The City defendants contracted with defendant E.E. Cruz & Tully Construction Co., a Joint Venture, LLC (Joint Venture). In turn, the Joint Venture entered into a subcontract with defendant/third-party defendant L & L Painting Co., Inc. The subcontract required L & L to procure insurance naming the Joint Venture and the City defendants as additional insureds.

         Liberty issued a commercial general liability insurance policy to L & L. Endorsements 1-3 provide, in pertinent part, that an additional insured is someone "required by written contract signed by both parties prior to any occurrence' in which coverage is sought." By contrast, endorsement 4 says that an additional insured is "any person or organization with whom you [L & L] have agreed to add as an additional insured by written contract."

         Liberty argues that the City defendants are not additional insureds because it had no contract with them. If endorsement 4 were the only additional insured endorsement, Liberty would be correct (see Gilbane Bldg. Co./TDX Constr. Corp. v St. Paul Fire & Mar. Ins. Co., 143 A.D.3d 146, 147-148, 151 [1st Dept 2016]). However, a contract between Liberty and the City defendants is not required under endorsements 1-3 (see Netherlands Ins. Co. v Endurance Am. Speciality Ins. Co., ___ A.D.3d __, 2018 NY Slip Op 00105 [1st Dept, Jan. 9, 2018]).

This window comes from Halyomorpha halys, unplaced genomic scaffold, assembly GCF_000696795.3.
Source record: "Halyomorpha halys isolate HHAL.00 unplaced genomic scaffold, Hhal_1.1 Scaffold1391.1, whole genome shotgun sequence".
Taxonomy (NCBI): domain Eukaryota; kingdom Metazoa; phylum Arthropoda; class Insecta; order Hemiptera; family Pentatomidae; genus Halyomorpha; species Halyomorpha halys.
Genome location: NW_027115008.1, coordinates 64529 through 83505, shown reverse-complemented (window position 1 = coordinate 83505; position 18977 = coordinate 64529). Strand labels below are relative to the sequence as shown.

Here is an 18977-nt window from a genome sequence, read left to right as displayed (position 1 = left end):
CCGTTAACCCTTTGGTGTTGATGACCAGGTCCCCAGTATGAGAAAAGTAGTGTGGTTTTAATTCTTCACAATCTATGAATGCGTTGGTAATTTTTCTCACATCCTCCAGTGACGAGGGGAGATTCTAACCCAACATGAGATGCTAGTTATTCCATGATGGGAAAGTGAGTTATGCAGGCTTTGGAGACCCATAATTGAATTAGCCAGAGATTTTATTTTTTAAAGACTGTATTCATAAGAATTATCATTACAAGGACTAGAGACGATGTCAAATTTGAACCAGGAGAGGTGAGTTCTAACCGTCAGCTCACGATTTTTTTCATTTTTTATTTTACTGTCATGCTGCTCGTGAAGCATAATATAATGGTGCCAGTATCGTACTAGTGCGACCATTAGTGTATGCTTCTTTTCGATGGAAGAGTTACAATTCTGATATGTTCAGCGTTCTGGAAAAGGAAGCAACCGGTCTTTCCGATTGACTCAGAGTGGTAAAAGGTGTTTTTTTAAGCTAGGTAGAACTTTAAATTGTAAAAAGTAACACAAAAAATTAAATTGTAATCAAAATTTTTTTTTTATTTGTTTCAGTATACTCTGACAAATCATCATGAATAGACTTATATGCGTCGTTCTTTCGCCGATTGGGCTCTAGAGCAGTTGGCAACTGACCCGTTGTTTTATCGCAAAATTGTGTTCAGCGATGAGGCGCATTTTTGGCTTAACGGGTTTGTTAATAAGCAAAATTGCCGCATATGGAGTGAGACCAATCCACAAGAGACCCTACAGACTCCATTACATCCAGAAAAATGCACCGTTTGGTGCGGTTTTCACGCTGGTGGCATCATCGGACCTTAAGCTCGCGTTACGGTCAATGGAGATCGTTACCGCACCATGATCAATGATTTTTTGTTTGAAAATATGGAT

Liberty also argues that the City defendants are not additional insureds because plaintiff Robert Vargas's injury was not caused by L & L or those acting on its behalf, as required by endorsements 1-3. The limitations in endorsements 1-3 do not vitiate Liberty's duty to defend, because the second amended complaint brings the insurance claim at least "potentially within the protection purchased" (BP A.C. Corp. v One Beacon Ins. Group, 8 N.Y.3d 708, 714 [2007] [internal quotation marks omitted]). The second amended complaint alleges that all defendants - which includes L & L - operated, maintained, managed, and controlled the job site. It also alleges that all defendants were negligent and failed to provide a safe job site. Thus, it is possible that plaintiff's injury was caused by L & L.